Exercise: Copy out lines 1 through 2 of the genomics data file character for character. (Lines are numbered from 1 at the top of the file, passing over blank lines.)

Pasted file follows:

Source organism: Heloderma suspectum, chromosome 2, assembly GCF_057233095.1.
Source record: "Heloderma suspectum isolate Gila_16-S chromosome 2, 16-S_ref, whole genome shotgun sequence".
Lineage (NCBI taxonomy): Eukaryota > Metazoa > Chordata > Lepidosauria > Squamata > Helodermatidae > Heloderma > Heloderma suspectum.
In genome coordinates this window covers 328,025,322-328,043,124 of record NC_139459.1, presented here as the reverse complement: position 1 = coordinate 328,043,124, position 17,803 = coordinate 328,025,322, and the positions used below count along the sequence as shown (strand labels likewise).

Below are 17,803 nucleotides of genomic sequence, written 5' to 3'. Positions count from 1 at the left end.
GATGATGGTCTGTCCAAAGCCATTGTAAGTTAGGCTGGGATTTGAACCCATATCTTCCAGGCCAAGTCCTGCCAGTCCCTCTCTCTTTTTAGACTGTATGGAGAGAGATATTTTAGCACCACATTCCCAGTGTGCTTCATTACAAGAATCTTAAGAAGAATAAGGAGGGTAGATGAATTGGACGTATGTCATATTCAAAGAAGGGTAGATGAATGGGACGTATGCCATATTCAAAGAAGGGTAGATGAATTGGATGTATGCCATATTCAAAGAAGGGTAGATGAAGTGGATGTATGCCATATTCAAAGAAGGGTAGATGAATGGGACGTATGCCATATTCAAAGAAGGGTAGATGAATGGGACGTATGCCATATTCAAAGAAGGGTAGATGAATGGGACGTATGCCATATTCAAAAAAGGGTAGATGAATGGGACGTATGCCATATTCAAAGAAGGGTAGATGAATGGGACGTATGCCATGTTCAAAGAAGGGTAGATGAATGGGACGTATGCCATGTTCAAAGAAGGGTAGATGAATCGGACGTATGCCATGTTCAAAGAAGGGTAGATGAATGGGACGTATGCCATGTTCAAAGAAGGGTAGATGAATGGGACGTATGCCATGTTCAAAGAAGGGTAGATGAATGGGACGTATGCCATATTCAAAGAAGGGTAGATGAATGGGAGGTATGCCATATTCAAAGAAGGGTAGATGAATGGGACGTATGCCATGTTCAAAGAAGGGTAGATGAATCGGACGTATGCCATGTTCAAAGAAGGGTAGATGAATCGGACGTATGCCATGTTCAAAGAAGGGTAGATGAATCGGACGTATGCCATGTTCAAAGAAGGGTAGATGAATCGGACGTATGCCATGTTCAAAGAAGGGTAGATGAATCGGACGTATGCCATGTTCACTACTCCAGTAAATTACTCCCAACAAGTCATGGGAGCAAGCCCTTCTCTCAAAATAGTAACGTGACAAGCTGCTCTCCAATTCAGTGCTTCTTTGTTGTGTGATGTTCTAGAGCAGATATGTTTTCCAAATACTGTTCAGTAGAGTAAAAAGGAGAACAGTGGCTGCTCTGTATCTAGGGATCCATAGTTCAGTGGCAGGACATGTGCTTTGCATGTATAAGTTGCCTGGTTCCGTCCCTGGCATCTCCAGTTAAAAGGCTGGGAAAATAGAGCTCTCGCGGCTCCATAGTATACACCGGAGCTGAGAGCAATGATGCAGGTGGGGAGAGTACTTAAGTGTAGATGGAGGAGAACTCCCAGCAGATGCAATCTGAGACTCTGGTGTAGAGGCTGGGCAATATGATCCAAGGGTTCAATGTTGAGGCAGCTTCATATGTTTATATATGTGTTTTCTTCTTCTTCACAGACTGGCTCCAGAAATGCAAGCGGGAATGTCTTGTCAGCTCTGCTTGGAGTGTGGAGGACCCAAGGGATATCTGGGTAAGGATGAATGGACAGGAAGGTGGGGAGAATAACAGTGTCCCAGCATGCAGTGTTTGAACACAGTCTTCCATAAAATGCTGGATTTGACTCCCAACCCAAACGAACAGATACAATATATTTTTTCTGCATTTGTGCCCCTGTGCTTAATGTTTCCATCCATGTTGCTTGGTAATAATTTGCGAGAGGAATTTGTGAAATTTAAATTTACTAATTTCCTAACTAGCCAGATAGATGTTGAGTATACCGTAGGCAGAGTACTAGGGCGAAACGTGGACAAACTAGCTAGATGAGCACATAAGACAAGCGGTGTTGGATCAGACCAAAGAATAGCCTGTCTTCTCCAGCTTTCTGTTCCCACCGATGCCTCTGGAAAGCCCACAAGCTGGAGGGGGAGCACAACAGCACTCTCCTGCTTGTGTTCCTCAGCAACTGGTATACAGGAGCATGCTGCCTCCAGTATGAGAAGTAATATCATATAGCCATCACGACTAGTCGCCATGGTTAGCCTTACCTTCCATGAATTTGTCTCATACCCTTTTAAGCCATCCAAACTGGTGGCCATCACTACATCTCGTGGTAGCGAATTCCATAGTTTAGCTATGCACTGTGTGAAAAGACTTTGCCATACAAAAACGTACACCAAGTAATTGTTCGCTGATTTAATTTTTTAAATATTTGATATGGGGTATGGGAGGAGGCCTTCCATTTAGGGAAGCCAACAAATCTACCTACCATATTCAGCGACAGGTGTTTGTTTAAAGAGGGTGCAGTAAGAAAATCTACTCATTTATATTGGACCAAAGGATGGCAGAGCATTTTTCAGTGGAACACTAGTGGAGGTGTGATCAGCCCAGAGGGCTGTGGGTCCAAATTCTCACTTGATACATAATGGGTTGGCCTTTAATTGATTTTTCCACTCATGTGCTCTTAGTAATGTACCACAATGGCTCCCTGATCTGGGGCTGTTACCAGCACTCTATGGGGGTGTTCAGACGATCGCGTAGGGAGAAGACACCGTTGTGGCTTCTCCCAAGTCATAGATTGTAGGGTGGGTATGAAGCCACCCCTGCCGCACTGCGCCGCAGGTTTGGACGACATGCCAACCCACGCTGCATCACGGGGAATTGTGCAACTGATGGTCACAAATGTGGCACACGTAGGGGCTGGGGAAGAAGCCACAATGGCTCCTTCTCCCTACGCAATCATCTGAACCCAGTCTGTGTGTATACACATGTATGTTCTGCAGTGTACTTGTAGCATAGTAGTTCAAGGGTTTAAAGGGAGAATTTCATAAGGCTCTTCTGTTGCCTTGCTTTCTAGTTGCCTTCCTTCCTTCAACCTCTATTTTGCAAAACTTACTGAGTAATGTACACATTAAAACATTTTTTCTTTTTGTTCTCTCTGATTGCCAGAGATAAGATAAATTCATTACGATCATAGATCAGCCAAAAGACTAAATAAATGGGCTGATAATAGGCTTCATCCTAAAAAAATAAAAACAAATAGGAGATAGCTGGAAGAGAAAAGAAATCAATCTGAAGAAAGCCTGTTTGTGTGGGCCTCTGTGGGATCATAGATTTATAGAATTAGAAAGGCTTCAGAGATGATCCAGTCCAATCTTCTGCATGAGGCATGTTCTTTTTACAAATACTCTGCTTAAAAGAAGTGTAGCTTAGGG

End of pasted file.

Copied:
Source organism: Heloderma suspectum, chromosome 2, assembly GCF_057233095.1.
Source record: "Heloderma suspectum isolate Gila_16-S chromosome 2, 16-S_ref, whole genome shotgun sequence".